I could come to some sort of conclusion here, but I know that most of you stopped reading after “flatiron” to jump to the comments section and say “yes you should” so I’m just going to stop typing now.

* Of course, since he has access to a time machine, you can make the case that any time Keanu Reeves appears as a character in a period piece, he’s actually an older Ted taking a breather from being a rock god. Hell, he’s even got the beard in this one.

** Needless to say, that would have been awesome.

Handle with Care

A recent conversation between me and the missus:

“Ah, my old hockey shirt – I haven’t worn this in ages!”

“You like that thing?”

“I would wear nothing but this shirt if I could.”

“You’d be naked from the waist down – like a Frenchman?”

“But wearing a hockey shirt.”

“Like a… French Canadian?”

…rapetastic escapades…

My wife, ladies and gentlemen – quick with a quip; quicker with a crude cultural stereotype. But it’s not her seething racism I want to talk about today – I’m back on punchlines again. As I’ve mentioned more than once here, I tend to build blog posts around punchlines, either by working backwards from one or by stapling a few together with a crude series of segues. And sometimes, when that all seems like too much effort, I’ve just thrown out a random punchline and left it up to you to imagine context for it (see above). Because it’s hard for a punchline to exist without context; without setup. Some comedians, such as Steven Wright, specialise in one-liners, building their entire routines out of them, but by and large a good punchline needs to be set in place. A context-less punchline can backfire on you in a nasty way, which brings me to the Roast Busters.

If you’re reading this, you’re almost certainly familiar with the Roast Busters case in New Zealand, but I’ll recap (if only to reinforce the delusion that this blog is read by more than a handful of my personal acquaintances). The case concerns the rapetastic escapades of a couple of local teenage fuckheads who took to gloating on Facebook about having sex of dubious consensuality with drunk and occasionally underage young women. There’s a lot more wrong with the case than just their reprehensible actions: the police have been less than energetic in their responses to it (which has nothing to do with the fact that one of the guys is the son of a policeman, nosiree) and it brought to the fore a lot of the victim-blaming that’s seemingly unique to cases of sexual assault. I don’t have anything like the knowledge to say anything of value about the case that hasn’t already been said by others; it has, though, provided a nice example of the dangers of a carelessly handled punchline*.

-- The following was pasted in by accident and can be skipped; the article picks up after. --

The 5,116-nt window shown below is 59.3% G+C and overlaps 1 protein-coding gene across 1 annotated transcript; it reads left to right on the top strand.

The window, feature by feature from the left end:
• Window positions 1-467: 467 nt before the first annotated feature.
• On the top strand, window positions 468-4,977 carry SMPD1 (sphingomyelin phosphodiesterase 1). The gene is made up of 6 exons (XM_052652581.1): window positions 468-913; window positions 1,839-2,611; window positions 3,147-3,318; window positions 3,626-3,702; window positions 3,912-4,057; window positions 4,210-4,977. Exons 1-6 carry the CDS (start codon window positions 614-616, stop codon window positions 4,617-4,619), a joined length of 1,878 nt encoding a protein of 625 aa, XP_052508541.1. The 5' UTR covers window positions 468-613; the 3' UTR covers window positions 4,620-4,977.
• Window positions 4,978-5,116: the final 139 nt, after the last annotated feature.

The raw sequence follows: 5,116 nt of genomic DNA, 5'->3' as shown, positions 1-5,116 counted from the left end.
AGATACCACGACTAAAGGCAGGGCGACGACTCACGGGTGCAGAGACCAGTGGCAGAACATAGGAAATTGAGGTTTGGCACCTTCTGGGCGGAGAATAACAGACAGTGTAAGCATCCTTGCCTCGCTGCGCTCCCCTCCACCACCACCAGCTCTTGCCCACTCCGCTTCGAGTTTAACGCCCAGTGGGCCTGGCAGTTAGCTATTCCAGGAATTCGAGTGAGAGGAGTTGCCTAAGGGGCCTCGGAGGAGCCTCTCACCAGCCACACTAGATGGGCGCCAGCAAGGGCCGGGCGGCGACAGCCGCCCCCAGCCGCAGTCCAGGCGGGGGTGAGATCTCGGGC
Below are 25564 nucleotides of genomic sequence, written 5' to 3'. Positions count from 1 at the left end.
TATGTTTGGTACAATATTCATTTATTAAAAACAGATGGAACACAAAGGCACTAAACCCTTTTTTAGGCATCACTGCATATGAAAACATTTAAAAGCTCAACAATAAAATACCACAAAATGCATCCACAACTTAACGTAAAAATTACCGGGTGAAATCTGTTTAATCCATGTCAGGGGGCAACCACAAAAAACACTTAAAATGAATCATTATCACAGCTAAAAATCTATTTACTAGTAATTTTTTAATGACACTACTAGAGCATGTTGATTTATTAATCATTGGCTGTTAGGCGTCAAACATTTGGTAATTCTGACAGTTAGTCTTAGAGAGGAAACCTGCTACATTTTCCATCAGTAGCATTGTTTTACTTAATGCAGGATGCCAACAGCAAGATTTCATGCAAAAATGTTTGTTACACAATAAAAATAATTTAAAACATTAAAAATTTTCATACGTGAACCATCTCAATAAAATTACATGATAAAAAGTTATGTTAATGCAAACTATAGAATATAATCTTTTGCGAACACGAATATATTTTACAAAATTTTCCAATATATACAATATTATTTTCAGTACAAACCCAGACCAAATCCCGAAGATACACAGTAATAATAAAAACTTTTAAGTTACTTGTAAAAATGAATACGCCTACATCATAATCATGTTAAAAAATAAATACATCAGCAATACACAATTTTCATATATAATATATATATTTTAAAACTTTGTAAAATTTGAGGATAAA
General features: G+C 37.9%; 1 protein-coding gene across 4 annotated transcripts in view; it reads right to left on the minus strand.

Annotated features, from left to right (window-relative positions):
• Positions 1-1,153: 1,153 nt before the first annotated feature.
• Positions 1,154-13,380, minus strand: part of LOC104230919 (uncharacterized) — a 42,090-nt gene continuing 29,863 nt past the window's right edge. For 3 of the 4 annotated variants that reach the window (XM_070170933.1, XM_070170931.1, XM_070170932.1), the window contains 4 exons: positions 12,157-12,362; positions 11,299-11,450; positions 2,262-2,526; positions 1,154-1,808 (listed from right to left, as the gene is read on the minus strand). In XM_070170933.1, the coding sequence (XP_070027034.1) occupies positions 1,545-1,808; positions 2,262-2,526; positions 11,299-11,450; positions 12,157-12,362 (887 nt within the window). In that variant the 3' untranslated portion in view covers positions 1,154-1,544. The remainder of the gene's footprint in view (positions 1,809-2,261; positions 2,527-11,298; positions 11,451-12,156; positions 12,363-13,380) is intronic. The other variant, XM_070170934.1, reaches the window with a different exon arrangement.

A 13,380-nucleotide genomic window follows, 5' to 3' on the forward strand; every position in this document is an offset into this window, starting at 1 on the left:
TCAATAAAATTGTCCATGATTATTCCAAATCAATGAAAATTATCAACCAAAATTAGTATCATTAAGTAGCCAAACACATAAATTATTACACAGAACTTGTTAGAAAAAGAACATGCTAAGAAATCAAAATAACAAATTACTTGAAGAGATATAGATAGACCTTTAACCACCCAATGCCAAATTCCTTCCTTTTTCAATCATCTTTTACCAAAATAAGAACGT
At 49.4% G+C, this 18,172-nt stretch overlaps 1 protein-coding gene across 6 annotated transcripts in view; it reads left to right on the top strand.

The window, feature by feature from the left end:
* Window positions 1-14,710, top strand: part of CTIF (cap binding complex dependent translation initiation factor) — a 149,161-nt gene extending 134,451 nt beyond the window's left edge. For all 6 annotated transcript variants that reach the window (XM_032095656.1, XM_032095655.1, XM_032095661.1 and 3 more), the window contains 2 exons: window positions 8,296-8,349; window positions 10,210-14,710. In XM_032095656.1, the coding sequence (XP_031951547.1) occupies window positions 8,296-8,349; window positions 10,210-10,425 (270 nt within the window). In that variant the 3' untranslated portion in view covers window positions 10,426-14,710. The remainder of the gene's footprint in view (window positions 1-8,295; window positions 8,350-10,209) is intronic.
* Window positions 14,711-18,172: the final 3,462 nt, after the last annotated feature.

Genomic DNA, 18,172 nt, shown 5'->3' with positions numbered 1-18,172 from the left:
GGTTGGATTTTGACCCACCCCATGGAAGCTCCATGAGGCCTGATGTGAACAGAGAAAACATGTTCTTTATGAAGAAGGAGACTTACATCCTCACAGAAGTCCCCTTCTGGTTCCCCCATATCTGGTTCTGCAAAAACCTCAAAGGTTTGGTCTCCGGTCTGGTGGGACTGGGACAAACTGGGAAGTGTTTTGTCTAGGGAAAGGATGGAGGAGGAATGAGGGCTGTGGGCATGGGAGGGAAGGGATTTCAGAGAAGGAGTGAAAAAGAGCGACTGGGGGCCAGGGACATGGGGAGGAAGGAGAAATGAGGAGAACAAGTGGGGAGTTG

At the time, Metro magazine, which had been quite vocal in condemning the actions of the Roast Busters group and the culture that enables them, published the following as the first entry in its regular “20 Questions” column:

After the Roast Busters saga, should there be a new criminal charge: “Drunk in charge of a vagina”?

I can see what they’re going for there. They’re trying to say that the Roast Busters case has shown that a lot of people seem to believe that being “drunk in charge of a vagina” should be a crime, but that’s not how it comes across – on first read, it sounds like Metro itself is advocating the charge. My thoughts on first reading it were “Wait, what? They can’t mean – oh, I see…” – a lot of people quite understandably didn’t get past that first reaction, and Metro copped a lot of flak. I’d have thought their stance up until then would have earned them a little more good will, but the fact remains that they misjudged their tone more seriously than the radio ad I once heard for the Auckland Drape Company** and they can’t blame anyone else for that.

I’ve got some sympathy for Metro, because I can see that “drunk in charge of a vagina” is a punchline that could have worked elsewhere. (I’ve read commentary on this joke which claimed that the humour just comes from “hur hur – he said ‘vagina'”, which I think is completely wrong. As I’ve said before, jokes seldom rely on a word just being inherently funny; this sort of humour comes from the juxtaposition of a controversial word against an otherwise innocuous phrase.) I can’t imagine that anyone would have had a problem if it had been a throwaway joke in the middle of a column – “…one thing the case has highlighted is the attitudes of some people, who seem to think that ‘drunk in charge of a vagina’ should be a new criminal charge…” or whatever. But no – whoever came up with that particular bon mot was too attached to it to not use it, and instead presented it in a format completely lacking in context where it fell flat. (Metro’s editor did himself no favours by publishing a response that amounted to saying that anyone who has a problem with the joke just doesn’t get it, which, while possibly true, misses the point.)

I don’t have enough confidence in any of my punchlines to throw them out there without context (even if that context is just “hey – look at this punchline.”) My depressingly large Evernote folder of half-developed ideas for posts includes a separate file of one liners that need a home. If I’m lucky, I’ll come up with an idea for a post that will naturally accommodate one of them, but for some of them that may never happen. They’re not all gems, but there are some I’m proud of to the point that I’d really like to just get them out there for the sake of it; thanks to Metro’s comedic fumbling, I now have more than enough incentive to make sure that I never do that unless I get really bored and lazy. Oh.

* I’m hoping that enough time has passed since the case broke last year that I can pedantically overanalyse a joke relating to it without being overly insensitive. Like I say, I’m not equipped to handle the real issues here, but I don’t want to give the impression that they’re less important than a bit of comedy theorising.

** Seriously.